Responsible investing doesn’t just mean screening out gambling, drugs and weapons. As the investment manager for over 390 Quaker organizations, Friends Fiduciary also does something called “shareholder advocacy”—talking with companies about how they can be more just, peaceful and equitable in their business practices.
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Christina Repoley: Quakers care about how our money is invested because we don’t see a distinction between our religious values and our social values and our economic values. We believe in equality and peace and nonviolence in every aspect of our lives, and so the way that our money is spent and invested has just as much of an impact in how our values are lived in the world as any other aspect of our day-to-day lives, or our social or political lives.
Investing the Quaker Way
Minerva Glidden: My name is Minerva Glidden, and I live in Orlando, Florida, and I’m a member of Orlando Monthly Meeting. We recently sold a piece of property that the meeting had owned, and we looked around for a place where to best use that money so that it would reflect our values and absolutely earn us some money. We discerned and really had to thresh it a little bit, but Friends Fiduciary was the best fit for us and our money.
Jeff Perkins: Friends Fiduciary is a Quaker nonprofit investment management organization that invests funds for other Quaker organizations in a manner that’s consistent with Quaker values and beliefs.
Screening Out, Screening In
Christina Repoley: Quaker Voluntary Service decided to invest our funds with Friends Fiduciary corporation, instead of any of the other options that were available to us, because we knew that Friends Fiduciary corporation has done the really hard back-end work of screening our investments.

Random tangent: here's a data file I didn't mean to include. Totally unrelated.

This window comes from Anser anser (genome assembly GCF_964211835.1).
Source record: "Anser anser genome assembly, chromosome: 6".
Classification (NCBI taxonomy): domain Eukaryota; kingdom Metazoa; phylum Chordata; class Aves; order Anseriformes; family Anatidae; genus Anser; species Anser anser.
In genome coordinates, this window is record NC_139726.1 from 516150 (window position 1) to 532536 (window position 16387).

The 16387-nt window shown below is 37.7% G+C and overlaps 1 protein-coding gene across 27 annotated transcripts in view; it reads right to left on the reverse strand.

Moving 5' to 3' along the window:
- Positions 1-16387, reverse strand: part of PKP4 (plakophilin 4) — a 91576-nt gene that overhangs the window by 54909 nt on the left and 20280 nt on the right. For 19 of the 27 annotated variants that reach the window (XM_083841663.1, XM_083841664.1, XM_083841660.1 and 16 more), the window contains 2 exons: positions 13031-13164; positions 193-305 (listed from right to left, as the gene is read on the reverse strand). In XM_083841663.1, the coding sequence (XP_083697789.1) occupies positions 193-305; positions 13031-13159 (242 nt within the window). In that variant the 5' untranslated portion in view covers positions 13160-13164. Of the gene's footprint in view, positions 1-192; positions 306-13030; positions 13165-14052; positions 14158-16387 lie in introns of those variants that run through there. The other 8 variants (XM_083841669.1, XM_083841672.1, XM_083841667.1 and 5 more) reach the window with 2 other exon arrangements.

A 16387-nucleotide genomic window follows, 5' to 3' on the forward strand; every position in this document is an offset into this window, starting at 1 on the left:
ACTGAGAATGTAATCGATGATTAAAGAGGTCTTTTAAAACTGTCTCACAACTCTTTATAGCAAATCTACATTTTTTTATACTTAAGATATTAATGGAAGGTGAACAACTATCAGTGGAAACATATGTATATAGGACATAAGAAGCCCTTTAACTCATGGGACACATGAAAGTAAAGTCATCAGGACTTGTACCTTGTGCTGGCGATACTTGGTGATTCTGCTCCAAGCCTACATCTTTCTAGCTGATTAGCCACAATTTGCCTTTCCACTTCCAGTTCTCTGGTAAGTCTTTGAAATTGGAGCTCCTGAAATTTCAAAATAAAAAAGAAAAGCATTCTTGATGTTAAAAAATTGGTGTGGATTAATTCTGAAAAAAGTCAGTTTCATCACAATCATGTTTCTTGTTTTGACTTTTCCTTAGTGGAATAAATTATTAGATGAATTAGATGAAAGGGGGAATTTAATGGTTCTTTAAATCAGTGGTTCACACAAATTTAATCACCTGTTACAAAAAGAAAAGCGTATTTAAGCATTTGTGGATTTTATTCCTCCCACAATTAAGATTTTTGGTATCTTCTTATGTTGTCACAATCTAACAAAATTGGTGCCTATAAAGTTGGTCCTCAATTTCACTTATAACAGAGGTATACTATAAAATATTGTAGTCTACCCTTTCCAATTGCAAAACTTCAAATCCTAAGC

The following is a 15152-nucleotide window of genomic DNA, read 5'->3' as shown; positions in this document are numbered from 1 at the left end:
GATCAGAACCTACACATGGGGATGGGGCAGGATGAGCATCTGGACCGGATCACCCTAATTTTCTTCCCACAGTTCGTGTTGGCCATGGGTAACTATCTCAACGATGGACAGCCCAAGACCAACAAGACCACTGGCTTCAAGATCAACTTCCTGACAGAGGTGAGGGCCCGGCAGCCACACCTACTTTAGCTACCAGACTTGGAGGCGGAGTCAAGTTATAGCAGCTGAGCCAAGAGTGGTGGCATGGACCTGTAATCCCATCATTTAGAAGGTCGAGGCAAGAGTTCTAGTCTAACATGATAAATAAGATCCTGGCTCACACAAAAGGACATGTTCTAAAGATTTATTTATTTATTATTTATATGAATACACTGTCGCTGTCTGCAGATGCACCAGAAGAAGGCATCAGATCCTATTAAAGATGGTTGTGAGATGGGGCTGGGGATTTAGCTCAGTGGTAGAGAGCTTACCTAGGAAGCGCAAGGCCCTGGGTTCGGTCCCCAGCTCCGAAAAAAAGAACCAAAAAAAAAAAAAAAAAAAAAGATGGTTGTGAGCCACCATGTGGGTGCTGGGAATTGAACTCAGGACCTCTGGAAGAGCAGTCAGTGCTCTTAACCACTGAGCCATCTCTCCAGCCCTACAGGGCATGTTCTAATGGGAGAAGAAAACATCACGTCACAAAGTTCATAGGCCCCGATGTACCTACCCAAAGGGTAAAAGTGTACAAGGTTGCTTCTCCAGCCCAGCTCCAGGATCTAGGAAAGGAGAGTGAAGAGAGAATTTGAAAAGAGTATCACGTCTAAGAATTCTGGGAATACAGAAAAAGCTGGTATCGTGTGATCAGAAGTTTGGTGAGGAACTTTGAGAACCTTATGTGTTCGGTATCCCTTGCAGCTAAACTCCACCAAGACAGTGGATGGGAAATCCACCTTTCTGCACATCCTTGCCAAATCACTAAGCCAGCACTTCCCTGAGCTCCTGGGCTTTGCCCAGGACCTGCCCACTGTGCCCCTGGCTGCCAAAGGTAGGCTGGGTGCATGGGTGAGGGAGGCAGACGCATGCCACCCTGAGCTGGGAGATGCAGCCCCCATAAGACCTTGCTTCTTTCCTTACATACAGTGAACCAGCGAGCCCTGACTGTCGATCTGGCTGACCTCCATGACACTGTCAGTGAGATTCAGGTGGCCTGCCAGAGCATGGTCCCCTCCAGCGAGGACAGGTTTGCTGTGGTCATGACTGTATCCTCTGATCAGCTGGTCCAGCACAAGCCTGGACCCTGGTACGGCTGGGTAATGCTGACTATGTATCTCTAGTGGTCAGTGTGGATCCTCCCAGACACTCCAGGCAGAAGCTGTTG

Jeff Perkins: First we screen out those companies that produce goods or services that Friends simply cannot support, and that Friends do not want to profit from. Those are companies that produce weapons, weapons components, that produce alcohol, tobacco, firearms, and companies that run gambling operations and for-profit prisons.
We then positively screen in those companies in the remaining sectors, the financial services sectors—so the banks, etc.—that have the better ESG record, and ESG stands for environmental, social, and governance record.
Minerva Glidden: People will say when we started talking about money in this meeting, “We don’t want prisons and we don’t want fossil fuels and we don’t want whiskey, we don’t want drugs, we don’t want tobacco…” What we didn’t want. What we didn’t sit down and say is what we do want, and that’s what Friends Fiduciary brought to the table for us.
Jeff Perkins: When you’re a shareholder in a company, you’re actually an owner in that company, and I believe and we believe at Friends Fiduciary that as owners, we have both rights and we have responsibilities.